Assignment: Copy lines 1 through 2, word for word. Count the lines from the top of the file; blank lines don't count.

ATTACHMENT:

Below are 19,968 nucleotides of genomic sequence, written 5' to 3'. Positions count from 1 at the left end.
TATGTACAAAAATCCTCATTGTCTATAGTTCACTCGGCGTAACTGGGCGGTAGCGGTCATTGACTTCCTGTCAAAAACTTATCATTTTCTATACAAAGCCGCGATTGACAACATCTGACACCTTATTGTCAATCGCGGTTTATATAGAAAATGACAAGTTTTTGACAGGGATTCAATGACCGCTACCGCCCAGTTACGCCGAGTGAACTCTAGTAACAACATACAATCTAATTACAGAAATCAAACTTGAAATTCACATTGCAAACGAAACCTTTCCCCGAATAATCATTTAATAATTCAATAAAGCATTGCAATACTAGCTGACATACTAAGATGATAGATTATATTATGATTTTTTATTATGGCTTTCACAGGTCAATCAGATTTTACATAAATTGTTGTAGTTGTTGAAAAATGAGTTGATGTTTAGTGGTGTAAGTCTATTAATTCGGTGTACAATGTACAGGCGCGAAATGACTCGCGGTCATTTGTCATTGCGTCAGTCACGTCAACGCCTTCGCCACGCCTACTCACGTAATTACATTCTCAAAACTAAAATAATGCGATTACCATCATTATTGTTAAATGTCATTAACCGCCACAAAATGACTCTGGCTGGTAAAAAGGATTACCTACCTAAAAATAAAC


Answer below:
Below are 19,968 nucleotides of genomic sequence, written 5' to 3'. Positions count from 1 at the left end.
TATGTACAAAAATCCTCATTGTCTATAGTTCACTCGGCGTAACTGGGCGGTAGCGGTCATTGACTTCCTGTCAAAAACTTATCATTTTCTATACAAAGCCGCGATTGACAACATCTGACACCTTATTGTCAATCGCGGTTTATATAGAAAATGACAAGTTTTTGACAGGGATTCAATGACCGCTACCGCCCAGTTACGCCGAGTGAACTCTAGTAACAACATACAATCTAATTACAGAAATCAAACTTGAAATTCACATTGCAAACGAAACCTTTCCCCGAATAATCATTTAATAATTCAATAAAGCATTGCAATACTAGCTGACATACTAAGATGATAGATTATATTATGATTTTTTATTATGGCTTTCACAGGTCAATCAGATTTTACATAAATTGTTGTAGTTGTTGAAAAATGAGTTGATGTTTAGTGGTGTAAGTCTATTAATTCGGTGTACAATGTACAGGCGCGAAATGACTCGCGGTCATTTGTCATTGCGTCAGTCACGTCAACGCCTTCGCCACGCCTACTCACGTAATTACATTCTCAAAACTAAAATAATGCGATTACCATCATTATTGTTAAATGTCATTAACCGCCACAAAATGACTCTGGCTGGTAAAAAGGATTACCTACCTAAAAATAAAC